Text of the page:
DiMarzio Gravity Storm Bridge – review

The new Steve Vai signature Gravity Storm bridge provides big fat heavy tones, while still providing plenty of scream when needed.

The announcement of a new Steve Vai endorsed product is always enough to get many guitar players excited. It’s been no exception with the announcement of the new DiMarzio Gravity Storm pickups. The Gravity Storm pickups are a bit of a departure from what is typically expected of a set of Steve Vai signature pickups, which makes them quite interesting. Here I review the Gravity Storm Bridge model.

I loaded the Gravity Storm Bridge into my Ibanez RG550 20th Anniversary, with a basswood body, maple neck and fretboard, and original Edge bridge loaded with a Floyd Upgrades brass sustain block.

The Gravity Storm Bridge is quite a bit different from the popular Evolution Bridge model. Loaded with an Alnico 5 magnet, and a lower output of 340mV, but a higher resistance of 15.19K it provides quite a different tone and feel. The Gravity Storm Bridge is a much fatter sounding pickup, with enhanced bass and mid-range frequencies. It’s hot, but not quite as hot as the Evolution, and probably a little friendlier. That’s not to say that the Gravity Storm cannot scream, because it can.

Plugged in to my Blackstar HT-5 and dialed in on the dirty channel, the Gravity Storm is big, fat and juicy sounding. The treble frequencies are much more rounded off when compared to the Evolution. I found that the Gravity Storm reminded me quite a bit of the Super Distortion, albeit with a more modern sound, and clarity. Big rock chords sound phenomenal, with heaps of chunk and grind. Single note work just sings, and is perfect for long sustained notes with heaps of vibrato.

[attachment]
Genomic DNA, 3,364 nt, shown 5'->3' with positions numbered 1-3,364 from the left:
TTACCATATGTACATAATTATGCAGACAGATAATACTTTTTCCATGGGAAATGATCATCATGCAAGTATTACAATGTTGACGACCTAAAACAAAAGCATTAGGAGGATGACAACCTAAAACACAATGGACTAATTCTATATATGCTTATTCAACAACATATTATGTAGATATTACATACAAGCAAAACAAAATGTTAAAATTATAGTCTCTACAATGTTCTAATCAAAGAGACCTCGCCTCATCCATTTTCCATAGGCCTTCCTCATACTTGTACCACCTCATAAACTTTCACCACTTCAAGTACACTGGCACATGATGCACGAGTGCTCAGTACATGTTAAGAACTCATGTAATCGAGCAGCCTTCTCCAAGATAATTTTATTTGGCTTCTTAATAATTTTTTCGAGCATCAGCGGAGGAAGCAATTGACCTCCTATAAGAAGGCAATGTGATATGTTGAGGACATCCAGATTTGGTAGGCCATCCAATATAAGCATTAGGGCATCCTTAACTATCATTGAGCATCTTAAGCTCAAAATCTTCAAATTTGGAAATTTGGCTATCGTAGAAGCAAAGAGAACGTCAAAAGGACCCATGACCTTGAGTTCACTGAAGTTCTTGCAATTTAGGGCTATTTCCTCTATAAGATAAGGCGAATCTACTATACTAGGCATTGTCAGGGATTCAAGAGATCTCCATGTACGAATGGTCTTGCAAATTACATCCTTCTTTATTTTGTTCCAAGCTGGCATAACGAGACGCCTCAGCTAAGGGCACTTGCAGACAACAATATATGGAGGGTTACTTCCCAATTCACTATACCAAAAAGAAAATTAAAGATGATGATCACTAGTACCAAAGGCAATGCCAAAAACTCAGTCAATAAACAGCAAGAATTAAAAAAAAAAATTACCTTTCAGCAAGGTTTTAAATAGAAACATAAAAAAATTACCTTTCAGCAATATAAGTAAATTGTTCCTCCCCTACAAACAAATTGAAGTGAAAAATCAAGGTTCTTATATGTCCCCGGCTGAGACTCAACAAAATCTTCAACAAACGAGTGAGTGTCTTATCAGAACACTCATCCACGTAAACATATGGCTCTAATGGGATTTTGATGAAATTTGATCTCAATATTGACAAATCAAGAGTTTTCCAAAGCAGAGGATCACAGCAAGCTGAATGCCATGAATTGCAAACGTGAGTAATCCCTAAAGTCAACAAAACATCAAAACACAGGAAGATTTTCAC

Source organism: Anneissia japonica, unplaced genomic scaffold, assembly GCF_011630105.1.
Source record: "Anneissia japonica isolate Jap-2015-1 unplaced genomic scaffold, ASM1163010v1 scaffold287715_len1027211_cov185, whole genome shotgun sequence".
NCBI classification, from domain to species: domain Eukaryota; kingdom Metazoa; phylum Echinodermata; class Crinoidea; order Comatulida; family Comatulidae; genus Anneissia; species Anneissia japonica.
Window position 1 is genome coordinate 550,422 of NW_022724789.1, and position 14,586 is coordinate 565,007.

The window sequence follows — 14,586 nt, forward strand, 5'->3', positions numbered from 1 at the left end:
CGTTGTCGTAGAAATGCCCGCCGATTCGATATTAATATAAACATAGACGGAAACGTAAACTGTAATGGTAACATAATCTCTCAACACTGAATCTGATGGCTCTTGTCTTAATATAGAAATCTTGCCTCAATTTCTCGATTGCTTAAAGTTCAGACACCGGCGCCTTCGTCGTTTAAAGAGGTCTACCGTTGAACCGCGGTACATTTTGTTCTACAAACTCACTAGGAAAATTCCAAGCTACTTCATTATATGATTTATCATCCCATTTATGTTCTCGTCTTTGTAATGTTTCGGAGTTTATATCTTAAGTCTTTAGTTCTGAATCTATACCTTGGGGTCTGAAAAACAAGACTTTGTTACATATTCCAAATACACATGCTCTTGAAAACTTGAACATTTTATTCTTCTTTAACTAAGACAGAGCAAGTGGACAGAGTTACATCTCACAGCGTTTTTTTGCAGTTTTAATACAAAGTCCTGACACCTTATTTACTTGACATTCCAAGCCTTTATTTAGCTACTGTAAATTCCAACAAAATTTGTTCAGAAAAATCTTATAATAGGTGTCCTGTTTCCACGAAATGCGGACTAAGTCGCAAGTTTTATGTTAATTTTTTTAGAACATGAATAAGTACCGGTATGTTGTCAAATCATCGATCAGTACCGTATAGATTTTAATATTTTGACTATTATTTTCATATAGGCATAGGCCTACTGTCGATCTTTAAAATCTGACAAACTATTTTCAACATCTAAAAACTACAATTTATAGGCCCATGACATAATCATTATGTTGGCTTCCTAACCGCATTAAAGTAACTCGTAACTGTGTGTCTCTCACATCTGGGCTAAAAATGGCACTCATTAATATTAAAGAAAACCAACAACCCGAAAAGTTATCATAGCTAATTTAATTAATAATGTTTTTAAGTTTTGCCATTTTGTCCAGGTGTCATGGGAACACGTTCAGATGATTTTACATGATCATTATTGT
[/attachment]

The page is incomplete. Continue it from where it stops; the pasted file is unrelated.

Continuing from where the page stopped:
The Gravity Storm works just as well for fast runs, and the big fat bass and mid-range frequencies ensure that notes higher up the fretboard never get too piercing. Harmonics pop out and scream, just as you would hope from a signature Vai pickup, although they probably take a little more work to achieve compared to the Evolution bridge. You can clean up the tone by rolling the guitar’s volume back and picking softly, but the Gravity Storm still has a little dirt when you do so.

On the clean channel the Gravity Storm feels quite a bit like a Super Distortion on a clean setting. It’s big and brash when the strings are hit hard, and it sweetens up with a softer touch. The Gravity Storm is nice and warm and friendly, with a soft attack when you are gentle. The harder hits beef up the attack, and the tone cuts through a lot more.

Split with my DiMarzio-made IBZ/USA single in the middle, the Gravity Storm is capable of getting some pretty nice stratty tones, with lots of twang and bite.

Overall the DiMarzio Gravity Storm bridge is a great humbucker that is definitely not just for Vai wanna-bes. It’s big and bold like a Super Distortion, which is fantastic for any rock guitar really. There is enough articulation for complex lead guitar work, and the Gravity Storm is fat enough that notes high up the fretboard will never get piercing. If you are after big fat and juicy guitar tones, whether it be for rhythm guitar work, super fast shredding, or anything in-between, the Gravity Storm bridge is definitely worth a look.

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